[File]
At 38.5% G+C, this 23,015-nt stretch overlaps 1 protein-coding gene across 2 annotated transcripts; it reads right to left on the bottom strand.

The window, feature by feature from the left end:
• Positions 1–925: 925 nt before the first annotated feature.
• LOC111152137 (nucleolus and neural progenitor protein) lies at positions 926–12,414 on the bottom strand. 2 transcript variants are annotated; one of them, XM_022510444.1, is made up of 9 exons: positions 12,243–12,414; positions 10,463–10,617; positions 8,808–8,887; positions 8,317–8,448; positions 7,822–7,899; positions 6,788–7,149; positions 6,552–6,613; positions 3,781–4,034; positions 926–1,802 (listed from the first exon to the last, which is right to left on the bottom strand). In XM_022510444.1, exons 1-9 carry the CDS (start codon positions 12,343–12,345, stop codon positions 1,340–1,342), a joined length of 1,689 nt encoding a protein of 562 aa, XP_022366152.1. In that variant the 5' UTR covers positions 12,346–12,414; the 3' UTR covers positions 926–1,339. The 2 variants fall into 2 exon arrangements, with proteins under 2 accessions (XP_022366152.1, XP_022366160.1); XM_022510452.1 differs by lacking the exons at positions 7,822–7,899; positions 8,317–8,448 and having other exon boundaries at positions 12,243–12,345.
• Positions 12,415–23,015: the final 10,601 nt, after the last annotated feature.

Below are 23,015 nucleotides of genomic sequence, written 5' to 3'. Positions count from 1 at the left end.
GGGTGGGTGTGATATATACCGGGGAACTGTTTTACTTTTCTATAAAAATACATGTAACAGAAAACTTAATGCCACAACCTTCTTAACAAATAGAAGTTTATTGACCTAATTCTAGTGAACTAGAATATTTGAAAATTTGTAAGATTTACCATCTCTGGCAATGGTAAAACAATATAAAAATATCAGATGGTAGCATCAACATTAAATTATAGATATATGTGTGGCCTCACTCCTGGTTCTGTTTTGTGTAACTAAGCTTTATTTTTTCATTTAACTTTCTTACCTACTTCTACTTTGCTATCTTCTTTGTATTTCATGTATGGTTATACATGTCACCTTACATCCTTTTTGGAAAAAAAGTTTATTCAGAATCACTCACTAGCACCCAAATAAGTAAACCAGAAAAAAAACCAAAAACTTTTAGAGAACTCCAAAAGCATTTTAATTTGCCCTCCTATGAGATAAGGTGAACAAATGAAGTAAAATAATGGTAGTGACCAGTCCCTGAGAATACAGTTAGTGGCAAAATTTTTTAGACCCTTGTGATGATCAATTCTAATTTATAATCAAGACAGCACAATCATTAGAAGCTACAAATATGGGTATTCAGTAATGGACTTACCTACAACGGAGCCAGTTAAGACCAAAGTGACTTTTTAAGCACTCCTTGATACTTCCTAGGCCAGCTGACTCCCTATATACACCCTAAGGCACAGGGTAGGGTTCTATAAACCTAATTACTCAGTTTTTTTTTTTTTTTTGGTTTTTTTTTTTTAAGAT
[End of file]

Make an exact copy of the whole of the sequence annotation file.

At 38.5% G+C, this 23,015-nt stretch overlaps 1 protein-coding gene across 2 annotated transcripts; it reads right to left on the bottom strand.

The window, feature by feature from the left end:
• Positions 1–925: 925 nt before the first annotated feature.
• LOC111152137 (nucleolus and neural progenitor protein) lies at positions 926–12,414 on the bottom strand. 2 transcript variants are annotated; one of them, XM_022510444.1, is made up of 9 exons: positions 12,243–12,414; positions 10,463–10,617; positions 8,808–8,887; positions 8,317–8,448; positions 7,822–7,899; positions 6,788–7,149; positions 6,552–6,613; positions 3,781–4,034; positions 926–1,802 (listed from the first exon to the last, which is right to left on the bottom strand). In XM_022510444.1, exons 1-9 carry the CDS (start codon positions 12,343–12,345, stop codon positions 1,340–1,342), a joined length of 1,689 nt encoding a protein of 562 aa, XP_022366152.1. In that variant the 5' UTR covers positions 12,346–12,414; the 3' UTR covers positions 926–1,339. The 2 variants fall into 2 exon arrangements, with proteins under 2 accessions (XP_022366152.1, XP_022366160.1); XM_022510452.1 differs by lacking the exons at positions 7,822–7,899; positions 8,317–8,448 and having other exon boundaries at positions 12,243–12,345.
• Positions 12,415–23,015: the final 10,601 nt, after the last annotated feature.

Below are 23,015 nucleotides of genomic sequence, written 5' to 3'. Positions count from 1 at the left end.
GGGTGGGTGTGATATATACCGGGGAACTGTTTTACTTTTCTATAAAAATACATGTAACAGAAAACTTAATGCCACAACCTTCTTAACAAATAGAAGTTTATTGACCTAATTCTAGTGAACTAGAATATTTGAAAATTTGTAAGATTTACCATCTCTGGCAATGGTAAAACAATATAAAAATATCAGATGGTAGCATCAACATTAAATTATAGATATATGTGTGGCCTCACTCCTGGTTCTGTTTTGTGTAACTAAGCTTTATTTTTTCATTTAACTTTCTTACCTACTTCTACTTTGCTATCTTCTTTGTATTTCATGTATGGTTATACATGTCACCTTACATCCTTTTTGGAAAAAAAGTTTATTCAGAATCACTCACTAGCACCCAAATAAGTAAACCAGAAAAAAAACCAAAAACTTTTAGAGAACTCCAAAAGCATTTTAATTTGCCCTCCTATGAGATAAGGTGAACAAATGAAGTAAAATAATGGTAGTGACCAGTCCCTGAGAATACAGTTAGTGGCAAAATTTTTTAGACCCTTGTGATGATCAATTCTAATTTATAATCAAGACAGCACAATCATTAGAAGCTACAAATATGGGTATTCAGTAATGGACTTACCTACAACGGAGCCAGTTAAGACCAAAGTGACTTTTTAAGCACTCCTTGATACTTCCTAGGCCAGCTGACTCCCTATATACACCCTAAGGCACAGGGTAGGGTTCTATAAACCTAATTACTCAGTTTTTTTTTTTTTTTTGGTTTTTTTTTTTTAAGAT